Another British Leyland offering that was originally controversial but is now finally achieving its own following is the TR7, on sale in coupé guise in the UK from 1976 and finally joined by the eagerly-awaited convertible version three years later. But the really good news about the TR7 now is its extraordinary value for money, being the only member of the long- running TR family that’s available in excellent condition within our £10,000 maximum budget.

In truth, you don’t need anywhere near £10,000 in order to drive a decent TR7, with even the best convertibles achieving only half as much, while coupé versions represent an even bigger bargain. But there are signs that asking prices are heading upwards, making this winter the ideal time to finally invest in that TR you’ve always fancied – ready to enjoy next spring.

Looking back now, it’s easy to see why the wedge- shaped TR7 coupé (with its four-cylinder, two-litre engine) was seen as controversial by Triumph fans that were used to the 2.5-litre, six-cylinder rawness of the TR6 roadster. And yet the TR7 was a far better car than many people realised, with a pleasing driving style and the kind of refinement that appealed to a new generation of sports car buyers.

The TR7 coupé was certainly a more likeable machine than its early reputation suggested, its low-slung driving position helping to make it feel far sportier than you might expect from its on-paper performance figures.

There was, of course, always meant to be a full convertible version of the TR7, though this was delayed by the threat of American safety legislation and a lack of development funds, which meant it didn’t arrive until 1979. But by then it was too late to save the TR7 as a long-term proposition, with British Leyland increasingly focused on more mainstream models; the final TR7 was produced in 1981, though many weren’t registered until the following year.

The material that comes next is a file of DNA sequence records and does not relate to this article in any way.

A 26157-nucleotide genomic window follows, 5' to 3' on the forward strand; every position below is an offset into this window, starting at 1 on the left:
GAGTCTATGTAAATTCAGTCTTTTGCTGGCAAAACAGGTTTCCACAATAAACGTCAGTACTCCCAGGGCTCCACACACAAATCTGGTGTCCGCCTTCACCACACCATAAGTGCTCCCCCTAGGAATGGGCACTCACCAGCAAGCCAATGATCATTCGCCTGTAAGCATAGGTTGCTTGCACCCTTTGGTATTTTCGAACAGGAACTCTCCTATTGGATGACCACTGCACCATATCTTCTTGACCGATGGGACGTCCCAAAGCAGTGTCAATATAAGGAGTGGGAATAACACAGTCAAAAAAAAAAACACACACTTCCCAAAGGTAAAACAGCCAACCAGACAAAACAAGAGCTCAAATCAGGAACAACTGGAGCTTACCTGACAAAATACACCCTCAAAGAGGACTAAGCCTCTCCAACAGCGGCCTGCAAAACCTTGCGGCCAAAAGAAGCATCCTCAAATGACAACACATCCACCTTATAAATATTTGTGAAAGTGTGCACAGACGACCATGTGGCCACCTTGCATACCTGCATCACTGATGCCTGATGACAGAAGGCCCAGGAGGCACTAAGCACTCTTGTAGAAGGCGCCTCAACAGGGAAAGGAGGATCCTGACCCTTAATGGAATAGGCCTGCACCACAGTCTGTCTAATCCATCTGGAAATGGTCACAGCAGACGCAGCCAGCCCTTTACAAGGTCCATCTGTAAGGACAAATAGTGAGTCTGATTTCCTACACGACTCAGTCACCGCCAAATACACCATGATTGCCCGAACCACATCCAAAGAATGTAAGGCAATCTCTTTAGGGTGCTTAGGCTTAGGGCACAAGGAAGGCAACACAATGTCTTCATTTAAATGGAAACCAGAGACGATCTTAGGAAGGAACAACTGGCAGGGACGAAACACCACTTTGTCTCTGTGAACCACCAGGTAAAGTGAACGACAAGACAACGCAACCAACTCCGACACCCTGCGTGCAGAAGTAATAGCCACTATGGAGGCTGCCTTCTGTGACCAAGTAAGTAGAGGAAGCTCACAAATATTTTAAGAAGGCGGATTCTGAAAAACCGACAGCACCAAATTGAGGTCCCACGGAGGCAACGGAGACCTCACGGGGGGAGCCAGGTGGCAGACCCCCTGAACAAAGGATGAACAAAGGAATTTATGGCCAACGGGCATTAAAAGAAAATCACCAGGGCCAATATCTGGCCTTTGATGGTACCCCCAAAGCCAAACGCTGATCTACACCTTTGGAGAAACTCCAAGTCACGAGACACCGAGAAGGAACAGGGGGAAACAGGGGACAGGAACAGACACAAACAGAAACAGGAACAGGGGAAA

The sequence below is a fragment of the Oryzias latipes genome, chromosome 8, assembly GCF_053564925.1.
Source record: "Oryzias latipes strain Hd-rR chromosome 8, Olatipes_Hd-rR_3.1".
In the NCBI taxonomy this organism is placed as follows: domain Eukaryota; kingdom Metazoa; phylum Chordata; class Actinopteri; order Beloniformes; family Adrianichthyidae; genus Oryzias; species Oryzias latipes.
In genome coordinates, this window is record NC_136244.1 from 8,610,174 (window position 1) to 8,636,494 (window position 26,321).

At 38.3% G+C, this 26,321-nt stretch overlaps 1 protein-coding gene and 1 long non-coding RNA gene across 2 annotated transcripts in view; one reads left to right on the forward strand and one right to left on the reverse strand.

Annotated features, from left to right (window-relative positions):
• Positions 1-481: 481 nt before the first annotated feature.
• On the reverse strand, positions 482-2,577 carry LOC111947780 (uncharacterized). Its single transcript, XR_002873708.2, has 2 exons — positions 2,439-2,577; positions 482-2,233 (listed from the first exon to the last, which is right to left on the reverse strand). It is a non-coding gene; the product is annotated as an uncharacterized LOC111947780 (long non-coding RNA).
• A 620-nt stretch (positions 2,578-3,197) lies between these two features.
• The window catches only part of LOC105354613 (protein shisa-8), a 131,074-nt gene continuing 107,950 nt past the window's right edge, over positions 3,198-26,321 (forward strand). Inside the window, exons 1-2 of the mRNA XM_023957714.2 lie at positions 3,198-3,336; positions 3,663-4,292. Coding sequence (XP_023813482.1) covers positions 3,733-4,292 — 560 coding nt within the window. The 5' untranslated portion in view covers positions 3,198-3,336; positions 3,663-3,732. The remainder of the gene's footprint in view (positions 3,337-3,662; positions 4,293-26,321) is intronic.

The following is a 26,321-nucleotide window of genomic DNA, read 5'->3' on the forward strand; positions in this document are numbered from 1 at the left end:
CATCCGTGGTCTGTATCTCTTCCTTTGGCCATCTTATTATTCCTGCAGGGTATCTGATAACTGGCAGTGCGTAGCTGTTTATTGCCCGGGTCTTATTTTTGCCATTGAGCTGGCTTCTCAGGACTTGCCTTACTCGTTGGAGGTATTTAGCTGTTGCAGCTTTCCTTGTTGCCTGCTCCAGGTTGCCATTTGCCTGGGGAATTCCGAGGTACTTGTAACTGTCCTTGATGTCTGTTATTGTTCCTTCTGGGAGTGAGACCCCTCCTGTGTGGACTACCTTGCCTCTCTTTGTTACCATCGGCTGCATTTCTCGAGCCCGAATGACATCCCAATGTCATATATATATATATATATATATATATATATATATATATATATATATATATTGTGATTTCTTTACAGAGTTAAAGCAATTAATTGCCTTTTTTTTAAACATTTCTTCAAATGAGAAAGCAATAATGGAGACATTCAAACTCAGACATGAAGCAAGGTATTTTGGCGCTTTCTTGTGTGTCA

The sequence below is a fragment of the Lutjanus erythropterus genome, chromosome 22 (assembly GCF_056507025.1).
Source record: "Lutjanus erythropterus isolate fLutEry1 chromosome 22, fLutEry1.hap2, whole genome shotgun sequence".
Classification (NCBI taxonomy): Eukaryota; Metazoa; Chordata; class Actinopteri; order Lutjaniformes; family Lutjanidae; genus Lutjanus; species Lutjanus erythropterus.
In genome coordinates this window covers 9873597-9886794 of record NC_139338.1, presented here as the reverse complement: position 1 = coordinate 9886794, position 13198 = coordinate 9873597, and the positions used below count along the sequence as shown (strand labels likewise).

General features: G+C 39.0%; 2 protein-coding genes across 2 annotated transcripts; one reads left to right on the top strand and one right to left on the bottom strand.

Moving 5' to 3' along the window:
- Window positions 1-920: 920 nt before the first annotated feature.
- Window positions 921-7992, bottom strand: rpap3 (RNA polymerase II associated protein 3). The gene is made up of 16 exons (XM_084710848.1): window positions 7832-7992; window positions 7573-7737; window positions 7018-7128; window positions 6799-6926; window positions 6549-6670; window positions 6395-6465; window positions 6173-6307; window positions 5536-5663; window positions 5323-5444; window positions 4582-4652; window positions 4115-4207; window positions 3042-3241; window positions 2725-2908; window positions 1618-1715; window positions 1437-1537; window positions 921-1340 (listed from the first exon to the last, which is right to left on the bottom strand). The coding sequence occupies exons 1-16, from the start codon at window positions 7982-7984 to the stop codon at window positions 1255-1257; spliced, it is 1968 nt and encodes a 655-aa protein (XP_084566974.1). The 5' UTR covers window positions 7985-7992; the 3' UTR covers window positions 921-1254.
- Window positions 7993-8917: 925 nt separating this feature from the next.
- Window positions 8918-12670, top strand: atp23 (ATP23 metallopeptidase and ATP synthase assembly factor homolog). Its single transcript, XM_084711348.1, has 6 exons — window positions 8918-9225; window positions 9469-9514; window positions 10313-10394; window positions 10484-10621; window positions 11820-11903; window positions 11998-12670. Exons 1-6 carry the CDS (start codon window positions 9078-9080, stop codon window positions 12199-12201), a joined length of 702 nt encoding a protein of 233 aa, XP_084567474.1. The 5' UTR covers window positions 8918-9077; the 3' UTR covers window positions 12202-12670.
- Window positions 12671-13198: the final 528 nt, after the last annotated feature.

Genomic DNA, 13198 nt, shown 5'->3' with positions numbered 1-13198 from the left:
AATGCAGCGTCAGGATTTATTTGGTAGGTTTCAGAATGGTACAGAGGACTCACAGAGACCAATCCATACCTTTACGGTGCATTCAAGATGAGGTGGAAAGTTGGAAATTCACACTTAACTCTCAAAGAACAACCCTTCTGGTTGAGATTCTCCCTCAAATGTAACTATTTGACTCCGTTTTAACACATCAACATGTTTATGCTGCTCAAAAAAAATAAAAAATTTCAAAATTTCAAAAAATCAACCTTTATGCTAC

The most exciting member of the TR7 family was, of course, the 3.5-litre V8-engined TR8 of 1980, a model developed primarily for the USA, where fewer than 2500 were sold. As for the TR7, this saw a total production run of 112,000 cars, despite its early reputation for poor build quality and unreliability.

1. Rust, rust and more rust is a problem for any neglected TR7, although the very worst cars have long since been scrapped.
2. All outer panels are vulnerable to rot, plus the usual structural areas; but the Triumph scene is well-served by marque specialists.
3. The coupé offers the best value, though the convertible is more sought-after; many fans.
4. Convertible hoods are prone to leaking with age and wear, so check for damp and signs of floorpan damage.
5. The two-litre Triumph engine is reliable when maintained well, but the alloy cylinder head (on a cast iron block) can suffer from warping.
6. Later cars (from the Solihull era) were better built, making these the pick of the bunch.

Triumph TR7 FHC – from £1000 (condition 3) to £4000 (condition 1)
Triumph TR7 DHC – from £1250 (condition 3) to £5000 (condition 1)